Let Me Entertain You

I put myself out there again, to the theatre world anyway.

This past Friday, I auditioned for a local professional theatre company. It was a general audition for their entire season coming up, so we’re talking about shows that will run through next June. One of them is Gypsy, which is what the blog title references.  That phrase, “Let me entertain you,” most certainly changes meaning through the course of the show!

I’ve been working with a really, really awesome and dynamic vocal coach. He’s a professional actor and musician, and he takes his career and teaching very seriously. Oh, it was just what I needed! He’s wonderful and says nice things about me, AND he’s quick to tell me when I am doing something wrong and how to fix it.

I was growing really tired of folks telling me how great I am — I know, poor me — but weren’t telling me what I could do to be where I want to be — that is, audition successfully for a show.  I needed honest feedback about what I was doing wrong and learn about what areas to address so I could concrete work on them.  Just like with any sport a serious athlete would pursue, I needed to know what skills I was lacking and I needed to master new skills I didn’t even know about.

I felt like, to continue with the athlete metaphor, I was a tennis player with good form and so-so technique, but that everyone said was great, even though I’d never won a match. Ever. Any serious tennis player — and coach, for that matter — would address what areas to improve and what behaviors to change to reach the best outcomes.

On Monday, I had my last lesson with my coach before the Friday evening audition.  I was really pumped that he said great things about me and he said they’d be stupid not to cast me in something. He said some other really nice things. The best part of our lessons is that they are recorded, so I can listen to the exercises and corrections and feedback. As much as I pride myself on being a visual person, it was important and so very useful to have audio proof that I am good and my coach says I am ready. That made all the difference in the world. I’ve worked very hard on perfecting the exercises he has me doing, I listen in my car all the time and sing along, and I have a much better outlook on auditioning now.

I maintained a level of excitement all week for my audition. While I was nervous and thought about it a lot, I wasn’t to the point of obsession I’ve been in the past. This is because I was equally confident as well as way more prepared than I have been in the past.  Midweek I went out and got a dress to wear based on what my coach’s guidelines recommended, and kept my cool as the big day approached. Feeling prepared helped me relax into the mood that the task was at hand and I was ready.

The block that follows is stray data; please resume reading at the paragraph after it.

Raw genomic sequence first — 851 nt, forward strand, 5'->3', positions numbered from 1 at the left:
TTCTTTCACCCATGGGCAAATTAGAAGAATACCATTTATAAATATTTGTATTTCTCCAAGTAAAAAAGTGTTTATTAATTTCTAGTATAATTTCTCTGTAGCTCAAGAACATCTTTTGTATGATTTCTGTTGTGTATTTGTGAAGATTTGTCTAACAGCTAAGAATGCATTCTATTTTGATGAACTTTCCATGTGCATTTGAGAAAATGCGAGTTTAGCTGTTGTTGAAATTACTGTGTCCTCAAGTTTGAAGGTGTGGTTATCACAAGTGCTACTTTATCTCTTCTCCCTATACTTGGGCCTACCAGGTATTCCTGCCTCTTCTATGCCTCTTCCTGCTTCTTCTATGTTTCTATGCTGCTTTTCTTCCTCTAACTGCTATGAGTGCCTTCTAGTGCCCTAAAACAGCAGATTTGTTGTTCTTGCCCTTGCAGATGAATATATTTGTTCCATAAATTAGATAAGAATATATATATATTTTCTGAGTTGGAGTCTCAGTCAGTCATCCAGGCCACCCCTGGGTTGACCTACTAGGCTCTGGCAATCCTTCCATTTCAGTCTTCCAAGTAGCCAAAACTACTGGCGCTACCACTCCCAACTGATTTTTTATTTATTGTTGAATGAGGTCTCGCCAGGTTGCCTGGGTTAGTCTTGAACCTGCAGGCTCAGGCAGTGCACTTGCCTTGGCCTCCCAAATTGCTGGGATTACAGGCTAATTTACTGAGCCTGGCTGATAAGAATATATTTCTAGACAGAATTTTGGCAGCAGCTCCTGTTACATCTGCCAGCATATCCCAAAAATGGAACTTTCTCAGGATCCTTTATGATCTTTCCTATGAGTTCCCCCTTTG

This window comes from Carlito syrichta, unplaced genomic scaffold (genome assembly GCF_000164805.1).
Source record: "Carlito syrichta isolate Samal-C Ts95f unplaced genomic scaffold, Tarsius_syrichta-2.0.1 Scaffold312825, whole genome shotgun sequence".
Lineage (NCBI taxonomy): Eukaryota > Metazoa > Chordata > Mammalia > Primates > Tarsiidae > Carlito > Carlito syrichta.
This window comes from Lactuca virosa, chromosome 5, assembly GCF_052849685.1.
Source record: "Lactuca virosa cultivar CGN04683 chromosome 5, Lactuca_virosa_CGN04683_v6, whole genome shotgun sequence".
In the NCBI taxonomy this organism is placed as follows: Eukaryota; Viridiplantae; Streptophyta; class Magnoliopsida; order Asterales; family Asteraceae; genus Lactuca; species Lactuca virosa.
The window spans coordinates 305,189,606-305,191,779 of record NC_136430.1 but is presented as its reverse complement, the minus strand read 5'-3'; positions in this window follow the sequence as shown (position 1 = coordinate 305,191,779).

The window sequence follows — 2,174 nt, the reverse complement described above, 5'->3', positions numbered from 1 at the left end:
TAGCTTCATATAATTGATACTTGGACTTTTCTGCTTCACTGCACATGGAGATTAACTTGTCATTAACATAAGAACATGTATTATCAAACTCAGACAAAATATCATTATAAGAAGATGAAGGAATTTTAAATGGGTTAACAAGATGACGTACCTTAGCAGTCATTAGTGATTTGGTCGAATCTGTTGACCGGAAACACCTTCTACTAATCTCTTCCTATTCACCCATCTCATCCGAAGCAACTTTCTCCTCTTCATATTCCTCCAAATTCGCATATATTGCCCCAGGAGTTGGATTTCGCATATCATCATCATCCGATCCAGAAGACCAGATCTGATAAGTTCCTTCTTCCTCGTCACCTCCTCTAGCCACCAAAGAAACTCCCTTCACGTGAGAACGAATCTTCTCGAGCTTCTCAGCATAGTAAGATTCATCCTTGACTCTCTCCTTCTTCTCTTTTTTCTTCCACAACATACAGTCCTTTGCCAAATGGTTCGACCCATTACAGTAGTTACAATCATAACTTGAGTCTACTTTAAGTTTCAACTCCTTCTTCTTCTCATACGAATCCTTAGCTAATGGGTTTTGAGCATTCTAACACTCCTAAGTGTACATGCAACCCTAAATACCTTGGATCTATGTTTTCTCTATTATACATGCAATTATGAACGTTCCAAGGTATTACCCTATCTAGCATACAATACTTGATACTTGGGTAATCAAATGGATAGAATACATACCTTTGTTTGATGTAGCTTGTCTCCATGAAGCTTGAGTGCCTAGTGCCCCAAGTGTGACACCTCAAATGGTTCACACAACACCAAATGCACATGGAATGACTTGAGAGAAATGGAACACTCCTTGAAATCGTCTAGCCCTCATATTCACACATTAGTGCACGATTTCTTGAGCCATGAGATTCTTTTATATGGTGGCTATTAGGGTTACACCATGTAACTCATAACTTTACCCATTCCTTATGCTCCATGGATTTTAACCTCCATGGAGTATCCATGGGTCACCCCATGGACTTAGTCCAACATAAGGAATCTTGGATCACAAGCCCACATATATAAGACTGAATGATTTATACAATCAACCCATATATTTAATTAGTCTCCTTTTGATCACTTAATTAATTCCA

Friday came along and I still just felt really calm and prepared. I left work a little early so I could see Josef (he was working a half day) and pet the doggie before I headed out to the audition. I had a little difficulty finding it because the directions were wrong AND the instructions failed to mention that the facility was part of a greater facility. No worries, though, as I was plenty early and Josef helped me find it when I called him.

I ran into a girl I actually know (she’s a real-deal professional actress, which is fun) and was able to get in the line pretty close the front (sweet!) right at 5:00 to get my number (#14). I knew the actual audition didn’t start until 6:00, so I came in street clothes and planned to change, knowing I’d have time.

Which I did. I had plenty of time. I was dressed and ready to go by 5:45, and went to sit and wait, thinking we’d start at 6:00. I kept my ipod on the recording of my last vocal session and kept listening to myself sing my song over and over. I had warmed up in the car and kept humming scales.

If you’re into people watching at all, you MUST go to an audition sometime. It’s such an interesting cross section of people.

There’s the group of really pretty girls, all gussied up. You’re supposed to be intimidated by them if you are not one of them.  They are roughly 18-22 years old. They have glossy long hair, the perfect (not too much) amount of makeup, perfect skin and teeth. And yet there’s still something a little unrefined about them; either they sit a little too much unladylike out of ignorance, or they have the ashen pallor of someone about to walk across coals or get a major tattoo, or they are freaking out because their nerves are so spent from worrying. Or, they spend the entire waiting time socializing, singing loudly and dancing around, which is almost like they are “auditioning” for you, the waiting audience, and you should see how great they are and just send yourself on home.

Then there are girls who want to be “different.” They wear loud print dresses with varying levels of skin revealed, loud and very tall shoes, and big hair. They are usually orange from too much tanning.

Then there are the girls who show up in shorts and a t-shirt, thinking this opportunity to be one not to take too seriously. They spend the entire waiting period freaking out because they realize just how underdressed they really are.

There’s a smattering of really cute kids auditioning for the show. Some are more savvy about the business, have been in past shows, and are quite precocious. I met one such young girl, I’ll call Starla, as I stood in line to sign in. She turned out to be #12.  She was extremely friendly in that way that makes you feel like, even though she’s a kid, she’s sizing you up.   All the same, it’s always nice to have pleasant conversation with folks, and since I like kids (I’m an aunt and I work in a school) I enjoyed chatting with her.  Through the course of the wait, Starla befriended tons of the other people auditioning.